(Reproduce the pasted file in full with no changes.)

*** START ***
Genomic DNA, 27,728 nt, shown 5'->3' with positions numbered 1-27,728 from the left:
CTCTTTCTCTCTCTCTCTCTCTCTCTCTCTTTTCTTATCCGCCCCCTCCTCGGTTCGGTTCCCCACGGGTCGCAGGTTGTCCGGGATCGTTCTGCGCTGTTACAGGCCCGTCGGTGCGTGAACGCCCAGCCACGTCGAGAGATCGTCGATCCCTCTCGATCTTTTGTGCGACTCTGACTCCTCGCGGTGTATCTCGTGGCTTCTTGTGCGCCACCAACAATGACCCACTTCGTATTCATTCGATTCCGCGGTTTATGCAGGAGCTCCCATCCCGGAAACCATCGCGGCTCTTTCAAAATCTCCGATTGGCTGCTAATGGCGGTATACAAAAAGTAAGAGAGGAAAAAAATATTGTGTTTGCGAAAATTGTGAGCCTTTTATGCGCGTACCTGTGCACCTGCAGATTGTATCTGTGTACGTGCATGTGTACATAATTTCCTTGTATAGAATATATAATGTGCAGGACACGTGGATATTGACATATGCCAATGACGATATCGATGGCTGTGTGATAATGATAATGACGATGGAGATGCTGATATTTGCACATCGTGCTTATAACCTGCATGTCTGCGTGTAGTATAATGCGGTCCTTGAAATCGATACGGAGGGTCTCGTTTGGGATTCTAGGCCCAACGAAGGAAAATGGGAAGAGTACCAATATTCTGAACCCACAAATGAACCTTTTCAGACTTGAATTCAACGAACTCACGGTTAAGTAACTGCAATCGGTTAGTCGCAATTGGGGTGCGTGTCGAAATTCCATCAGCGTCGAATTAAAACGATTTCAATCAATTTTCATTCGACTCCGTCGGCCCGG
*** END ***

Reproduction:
Genomic DNA, 27,728 nt, shown 5'->3' with positions numbered 1-27,728 from the left:
CTCTTTCTCTCTCTCTCTCTCTCTCTCTCTTTTCTTATCCGCCCCCTCCTCGGTTCGGTTCCCCACGGGTCGCAGGTTGTCCGGGATCGTTCTGCGCTGTTACAGGCCCGTCGGTGCGTGAACGCCCAGCCACGTCGAGAGATCGTCGATCCCTCTCGATCTTTTGTGCGACTCTGACTCCTCGCGGTGTATCTCGTGGCTTCTTGTGCGCCACCAACAATGACCCACTTCGTATTCATTCGATTCCGCGGTTTATGCAGGAGCTCCCATCCCGGAAACCATCGCGGCTCTTTCAAAATCTCCGATTGGCTGCTAATGGCGGTATACAAAAAGTAAGAGAGGAAAAAAATATTGTGTTTGCGAAAATTGTGAGCCTTTTATGCGCGTACCTGTGCACCTGCAGATTGTATCTGTGTACGTGCATGTGTACATAATTTCCTTGTATAGAATATATAATGTGCAGGACACGTGGATATTGACATATGCCAATGACGATATCGATGGCTGTGTGATAATGATAATGACGATGGAGATGCTGATATTTGCACATCGTGCTTATAACCTGCATGTCTGCGTGTAGTATAATGCGGTCCTTGAAATCGATACGGAGGGTCTCGTTTGGGATTCTAGGCCCAACGAAGGAAAATGGGAAGAGTACCAATATTCTGAACCCACAAATGAACCTTTTCAGACTTGAATTCAACGAACTCACGGTTAAGTAACTGCAATCGGTTAGTCGCAATTGGGGTGCGTGTCGAAATTCCATCAGCGTCGAATTAAAACGATTTCAATCAATTTTCATTCGACTCCGTCGGCCCGG